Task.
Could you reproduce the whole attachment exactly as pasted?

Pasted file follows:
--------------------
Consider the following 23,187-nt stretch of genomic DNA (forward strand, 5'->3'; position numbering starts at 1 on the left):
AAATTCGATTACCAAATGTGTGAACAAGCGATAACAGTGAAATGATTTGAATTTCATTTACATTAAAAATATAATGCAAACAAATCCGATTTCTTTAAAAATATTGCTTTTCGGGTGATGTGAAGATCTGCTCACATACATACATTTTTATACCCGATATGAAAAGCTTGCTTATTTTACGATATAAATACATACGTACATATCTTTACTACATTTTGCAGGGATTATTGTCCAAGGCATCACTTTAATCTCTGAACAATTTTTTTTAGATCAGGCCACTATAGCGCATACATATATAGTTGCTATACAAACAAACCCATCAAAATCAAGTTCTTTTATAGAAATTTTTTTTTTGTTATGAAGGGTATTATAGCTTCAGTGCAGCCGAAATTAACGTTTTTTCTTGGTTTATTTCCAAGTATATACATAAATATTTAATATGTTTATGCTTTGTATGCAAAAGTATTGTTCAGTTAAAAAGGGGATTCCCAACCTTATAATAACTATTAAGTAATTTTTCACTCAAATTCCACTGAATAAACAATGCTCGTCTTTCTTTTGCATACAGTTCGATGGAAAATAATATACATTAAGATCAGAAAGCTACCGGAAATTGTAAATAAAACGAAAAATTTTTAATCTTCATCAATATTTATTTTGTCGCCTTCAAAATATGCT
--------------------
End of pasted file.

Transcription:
Consider the following 23,187-nt stretch of genomic DNA (forward strand, 5'->3'; position numbering starts at 1 on the left):
AAATTCGATTACCAAATGTGTGAACAAGCGATAACAGTGAAATGATTTGAATTTCATTTACATTAAAAATATAATGCAAACAAATCCGATTTCTTTAAAAATATTGCTTTTCGGGTGATGTGAAGATCTGCTCACATACATACATTTTTATACCCGATATGAAAAGCTTGCTTATTTTACGATATAAATACATACGTACATATCTTTACTACATTTTGCAGGGATTATTGTCCAAGGCATCACTTTAATCTCTGAACAATTTTTTTTAGATCAGGCCACTATAGCGCATACATATATAGTTGCTATACAAACAAACCCATCAAAATCAAGTTCTTTTATAGAAATTTTTTTTTTGTTATGAAGGGTATTATAGCTTCAGTGCAGCCGAAATTAACGTTTTTTCTTGGTTTATTTCCAAGTATATACATAAATATTTAATATGTTTATGCTTTGTATGCAAAAGTATTGTTCAGTTAAAAAGGGGATTCCCAACCTTATAATAACTATTAAGTAATTTTTCACTCAAATTCCACTGAATAAACAATGCTCGTCTTTCTTTTGCATACAGTTCGATGGAAAATAATATACATTAAGATCAGAAAGCTACCGGAAATTGTAAATAAAACGAAAAATTTTTAATCTTCATCAATATTTATTTTGTCGCCTTCAAAATATGCT